What did you watch this week? Including Quartet, Blandings, Farther Brown, Being Human (US), Suits, My Mad Fat Diary and Way To Go

Posted on January 18, 2013 | comments | Bookmark and Share

It's "What did you watch this week?", my chance to tell you what I movies and TV I've watched this week that I haven't already reviewed and your chance to recommend things to everyone else (and me) in case I've missed them.

First, the usual recommendations: 30 Rock, Arrow, Being Human (US), The Daily Show, Don't Trust The B----- in Apartment 23, Cougar Town, Elementary, Go On, Last Resort, Modern Family, Mr Selfridge, Shameless, Suits and The Wedding Band.

With more than a few shows already in the watch queue and the return of the likes of Shameless, Arrow, Suits and Being Human (US) expanding it vastly, I had to take take executive action and (based in part on some of your recommendations or lack thereof) decided I wasn't going to bother either starting or continuing with Ripper Street, Restless, Borgen, Cracked, Deception, and 1600 Penn. Life's too short. Despite that, Hard, A Young Doctor's Notebook and Spies of Warsaw are still sitting on the Sky+ box, waiting to be watched, I haven't even started on Channel 4's Utopia (no one else has either, apparently, judging by the ratings) and the penultimate The Wedding Band is waiting my perusal. The Carrie Diaries - the prequel to Sex and the City set during her high school years and featuring Freema Agyeman of Doctor Who - is awaiting my wife and some stiff drinks. Hopefully, I'll get round to new Yes, Prime Minister, too, although everyone says it's rubbish.

I did give a few new shows a try though:

Blandings
Based in part on the rather funny PG Wodehouse novels and starring Jennifer Saunders, Mark Williams and Timothy Spall. Now, the books themselves aren't exactly hard-hitting bits of realism, but there's nothing worse than a comedy in which everyone involved (with the exception of the above-mentioned) is grinning and acting like idiots because they know the whole thing is silly. So I gave up after 10 minutes. Absolutely horrendous and twee.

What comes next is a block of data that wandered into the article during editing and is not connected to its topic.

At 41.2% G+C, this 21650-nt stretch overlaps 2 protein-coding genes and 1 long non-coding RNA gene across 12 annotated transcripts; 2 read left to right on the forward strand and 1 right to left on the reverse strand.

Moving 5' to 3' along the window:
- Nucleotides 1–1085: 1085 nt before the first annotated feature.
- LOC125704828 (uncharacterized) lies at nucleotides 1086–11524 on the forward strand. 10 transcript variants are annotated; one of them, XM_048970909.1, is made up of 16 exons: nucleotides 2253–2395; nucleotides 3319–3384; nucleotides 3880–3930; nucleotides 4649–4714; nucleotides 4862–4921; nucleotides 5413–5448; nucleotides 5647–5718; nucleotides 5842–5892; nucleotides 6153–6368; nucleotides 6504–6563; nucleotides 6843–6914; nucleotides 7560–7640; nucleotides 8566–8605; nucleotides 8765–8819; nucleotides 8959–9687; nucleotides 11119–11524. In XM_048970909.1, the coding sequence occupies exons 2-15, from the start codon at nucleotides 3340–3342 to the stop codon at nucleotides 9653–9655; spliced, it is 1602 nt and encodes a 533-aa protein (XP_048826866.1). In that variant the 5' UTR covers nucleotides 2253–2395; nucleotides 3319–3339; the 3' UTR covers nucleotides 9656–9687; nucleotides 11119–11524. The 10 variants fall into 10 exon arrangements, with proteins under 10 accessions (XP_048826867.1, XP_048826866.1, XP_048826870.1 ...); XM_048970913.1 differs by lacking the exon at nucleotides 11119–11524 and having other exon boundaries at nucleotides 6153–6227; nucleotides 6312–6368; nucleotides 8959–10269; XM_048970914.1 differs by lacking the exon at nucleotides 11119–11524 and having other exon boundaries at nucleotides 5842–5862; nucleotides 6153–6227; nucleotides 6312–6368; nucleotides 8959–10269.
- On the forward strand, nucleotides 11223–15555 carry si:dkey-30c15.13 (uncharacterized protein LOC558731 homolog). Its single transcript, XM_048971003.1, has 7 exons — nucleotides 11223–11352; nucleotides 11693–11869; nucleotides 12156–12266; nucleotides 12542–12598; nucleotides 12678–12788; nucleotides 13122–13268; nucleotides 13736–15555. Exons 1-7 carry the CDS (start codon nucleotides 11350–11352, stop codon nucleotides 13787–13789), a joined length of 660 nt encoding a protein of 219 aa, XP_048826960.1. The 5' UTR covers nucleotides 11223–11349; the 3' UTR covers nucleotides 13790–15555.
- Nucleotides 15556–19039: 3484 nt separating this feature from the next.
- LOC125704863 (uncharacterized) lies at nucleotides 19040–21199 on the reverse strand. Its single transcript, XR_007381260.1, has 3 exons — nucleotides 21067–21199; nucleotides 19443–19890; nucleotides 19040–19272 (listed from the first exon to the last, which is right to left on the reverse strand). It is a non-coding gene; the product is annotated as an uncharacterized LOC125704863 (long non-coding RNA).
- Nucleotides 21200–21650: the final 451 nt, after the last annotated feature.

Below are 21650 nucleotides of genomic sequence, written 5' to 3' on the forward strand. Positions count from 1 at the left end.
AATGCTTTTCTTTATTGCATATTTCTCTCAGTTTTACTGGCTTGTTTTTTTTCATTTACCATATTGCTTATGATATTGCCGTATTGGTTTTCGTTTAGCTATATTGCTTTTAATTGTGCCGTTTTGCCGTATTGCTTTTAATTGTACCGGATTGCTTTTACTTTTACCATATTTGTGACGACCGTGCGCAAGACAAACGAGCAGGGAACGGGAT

Father Brown
Mark Williams again, this time starring in another series of adaptations of classic novels: in this case, GK Chesterton's Father Brown stories about a vicar who investigate crimes in his parish. This is being stripped five episodes a week by BBC Daytime and has all the qualities of a Radio 4 afternoon play (I guess the same sort of people will be watching as listen to those): it's dull, badly acted, poorly characterised and has as 'issue' that needs to be dealt with, in this case homophobia. Didn't make a lick of sense either and there was surprisingly little Father Brown in it, who showed very little of the "steel trap" mind for which he was so notable. One for if you're stuck at home during the day and have nothing else to watch, I think. Here's the first episode to try, just in case it might float your boat.

My Mad Fat Diary
Growing up in the 90s must have been hard if you were a mentally ill, overweight teenage girls. Apparently. Ian Hart's good as the girl in question's therapist, but I didn't get further than 10 minutes through this to find out if it had any other redeeming qualities.

Way To Go
Three down-at-heel, down-on-their-luck blokes decide to set up an assisted suicide business. In common with a lot of shows on BBC3, it's not very good at all, despite having been written by US-writer Bob Kushell (The Simpsons, Third Rock…) and featuring Blake Harrison of The InBetweeners, but that's largely down to both the filming and the cast, which both work against any actual comedy occurring. It also falls victim to the other "US writer discovers British creative freedoms" syndrome - a substitution of things that would be banned on US TV for things that might be funny.